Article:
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4 Pests You May Not Know You Have

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A silverfish crawls along the top of a book.

Mice, spiders, ants – these are common household pests you recognize and have probably dealt with. But what about lesser-known pests that might fly under your radar? Infestations only get worse when ignored. Don’t miss the small but destructive pests that may have entered your home without you realizing.

These four pests tend to go unnoticed for long periods of time. They’re small and stealthy. Here’s what to look for so that you can identify signs of pest infestation in your home.

 

Silverfish 

silverfish

Silverfish are tiny and metallic grey or silver in color. They are wingless insects with segmented bodies, long antennae, and bristled backsides. The name “silverfish” comes from their resemblance to aquatic species like shrimp, and their fish-like side-to-side wiggle when they crawl.

Silverfish tend to be difficult to spot because they’re small, nocturnal, quick, and shy. Look for them in dark and humid places, like basements, attics, garages, sheds, warehouses, and crawl spaces. They like to hide among cardboard boxes and paper cartons. Silverfish primarily feed on polysaccharide carbohydrates in sugars, starches, and paper products.

Most troubling is how many eggs silverfish lay. They reproduce quickly.  Most species of silverfish can lay up to 60 eggs at a time which hatch in 2-6 weeks. These tiny eggs are usually laid in small, out-of-the-way cracks and are difficult to notice. They also leave behind very small, pepper-like feces pellets in the areas where they eat and reproduce.

 

Carpenter Ants

carpenter ants

Carpenter ants are black, and measure ¼- to ½-inch long. They appear very similar to non-carpenter ants but tend to be larger. The reproductive caste members of a carpenter ant colony have wings and can fly.

These pests invade buildings for one reason: wood. Though they don’t cause as much damage as termites, carpenter ants’ incessant wood feeding can still pose a distinct threat to walls, studs, wooden shelves and other parts of your home.

Unlike termites, carpenter ants don’t live in the wood they feed on. Instead, they build colonies either in dirt or in hollowed-out or moist places near wood. As colonies expand, ants are prone to create “satellite” colonies nearby. Unfortunately, that means the longer you have carpenter ants, the more they expand and the more damage they’ll do.

Finding sawdust is your best means of identifying an infestation and finding one colony doesn’t mean your work is finished. A pest professional can trace any satellites where ants are coming from and eliminate them.

Carpenter ants occasionally bite in self-defense. Though this is rare, and the bites are mostly harmless, they may sting. Carpenter ants produce formic acid, a toxin that they spray into bites to further deter predators.

 

Bed Bugs

bed bug

Unfortunately, bed bugs aren’t content to infest beds exclusively. Our tiny, blood-feeding nocturnal nemeses will happily creep in anywhere they can find darkness, warmth, and dampness.

Bed bugs are small, oval-shaped insects that are about 3/16 to ¼ inches long (the size of an apple seed). They’re usually flat and dark brown, but after a meal of your blood they may swell and turn a translucent brown-red color.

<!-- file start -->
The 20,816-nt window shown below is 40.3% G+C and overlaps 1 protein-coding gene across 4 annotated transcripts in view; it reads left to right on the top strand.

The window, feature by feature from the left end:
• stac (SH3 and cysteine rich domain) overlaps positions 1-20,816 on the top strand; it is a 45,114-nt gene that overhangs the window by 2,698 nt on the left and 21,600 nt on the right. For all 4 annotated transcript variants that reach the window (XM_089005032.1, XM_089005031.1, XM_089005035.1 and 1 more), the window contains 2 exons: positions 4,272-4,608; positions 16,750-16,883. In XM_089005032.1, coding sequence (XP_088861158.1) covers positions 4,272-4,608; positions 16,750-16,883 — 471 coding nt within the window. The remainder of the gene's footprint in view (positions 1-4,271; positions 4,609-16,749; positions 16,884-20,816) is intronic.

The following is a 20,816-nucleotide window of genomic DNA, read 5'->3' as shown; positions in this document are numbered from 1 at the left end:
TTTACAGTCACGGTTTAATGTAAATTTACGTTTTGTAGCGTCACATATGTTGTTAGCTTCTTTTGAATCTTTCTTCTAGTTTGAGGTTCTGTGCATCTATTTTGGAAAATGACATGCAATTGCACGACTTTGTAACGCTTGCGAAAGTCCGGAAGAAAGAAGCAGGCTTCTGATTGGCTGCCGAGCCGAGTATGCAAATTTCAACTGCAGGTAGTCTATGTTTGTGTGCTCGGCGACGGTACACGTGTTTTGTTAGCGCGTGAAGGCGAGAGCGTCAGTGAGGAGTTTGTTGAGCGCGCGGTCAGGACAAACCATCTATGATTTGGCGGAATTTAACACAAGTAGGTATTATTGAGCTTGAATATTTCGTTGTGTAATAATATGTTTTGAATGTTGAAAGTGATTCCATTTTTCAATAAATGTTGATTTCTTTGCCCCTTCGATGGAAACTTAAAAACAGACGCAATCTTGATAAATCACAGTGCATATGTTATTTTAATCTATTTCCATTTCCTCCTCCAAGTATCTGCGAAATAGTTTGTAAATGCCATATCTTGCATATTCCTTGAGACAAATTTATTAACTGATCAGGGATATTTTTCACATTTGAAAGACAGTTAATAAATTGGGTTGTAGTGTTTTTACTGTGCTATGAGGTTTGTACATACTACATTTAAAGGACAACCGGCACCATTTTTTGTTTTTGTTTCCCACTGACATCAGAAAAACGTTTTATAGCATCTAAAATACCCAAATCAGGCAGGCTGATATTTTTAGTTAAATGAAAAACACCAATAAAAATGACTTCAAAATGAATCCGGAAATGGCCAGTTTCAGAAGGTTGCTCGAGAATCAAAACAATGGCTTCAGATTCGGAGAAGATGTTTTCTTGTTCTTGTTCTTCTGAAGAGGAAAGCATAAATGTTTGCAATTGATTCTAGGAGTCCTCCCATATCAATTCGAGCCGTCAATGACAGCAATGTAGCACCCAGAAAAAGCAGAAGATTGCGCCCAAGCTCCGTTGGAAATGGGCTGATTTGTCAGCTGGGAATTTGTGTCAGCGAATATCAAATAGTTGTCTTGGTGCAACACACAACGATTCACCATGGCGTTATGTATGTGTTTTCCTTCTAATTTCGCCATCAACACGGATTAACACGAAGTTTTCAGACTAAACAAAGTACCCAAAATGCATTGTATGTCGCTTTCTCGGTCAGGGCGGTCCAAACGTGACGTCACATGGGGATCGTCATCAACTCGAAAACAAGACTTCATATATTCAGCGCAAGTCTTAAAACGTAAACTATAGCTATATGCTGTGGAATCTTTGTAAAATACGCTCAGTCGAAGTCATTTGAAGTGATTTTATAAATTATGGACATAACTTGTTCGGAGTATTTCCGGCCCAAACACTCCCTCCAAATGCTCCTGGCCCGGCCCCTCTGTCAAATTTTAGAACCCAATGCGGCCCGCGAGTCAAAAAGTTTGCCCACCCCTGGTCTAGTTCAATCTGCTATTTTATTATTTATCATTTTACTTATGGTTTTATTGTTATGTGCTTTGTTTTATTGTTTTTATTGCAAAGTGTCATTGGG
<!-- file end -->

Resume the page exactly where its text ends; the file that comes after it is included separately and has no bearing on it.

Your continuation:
It can be hard to notice bed bugs because they spend their days in hiding. They come out at night to look for food. After they’ve eaten, they can remain motionless for days.

Look for bed bugs under boxes and furniture, inside bags, and in small nooks and crannies. They need warmth and humidity to survive, so basements, attics, and kitchens are likely haunts. If you can’t find the bugs themselves, look for rust-colored stains made by their waste.

Bed bugs spread by hitchhiking on travelers. If you frequently spend time in hotels, airports and other hubs, check your belongings when you return home. 20 minutes in a hot dryer will kill bed bugs on clothes or luggage. If you suspect an infestation in your home, don’t hesitate to call a professional. Bed bugs can spiral out of control quickly.

 

Fabric Moths

fabric moth

Contrary to popular belief, adult fabric moths - like the webbing clothes moth - don’t actually eat clothes themselves. The unpleasant truth is that fabric moths lay eggs on the fabric they inhabit. When these eggs hatch, the larvae eat the fabric until they grow into adult moths.

Fabric moths infest a wide variety of fabric, not just clothes. They may lay eggs on carpeting, bedding, rugs, drapes, and any other available textile. They’re particularly attracted to moist fabrics.

Look for distinct silken cases or webbing along the surface of fabric to find your infestation. Moth larvae spin this silk out of the fibers they consume for protection and warmth while they grow.

Fabric moths prefer dark, humid, and warm places with access to food. You’ll most likely find these wardrobe-wreckers in storage areas like closets, especially ones that are rarely disturbed.

 

Reduce Pests in Your Home

Catch pest infestations before they become a problem. The trick to preventing damage in your home is finding the evidence and acting on it fast.

If you need help finding or eliminating pests, call Assured Environments. Our experts can track even the sneakiest pest back to their nest and wipe them out for good.

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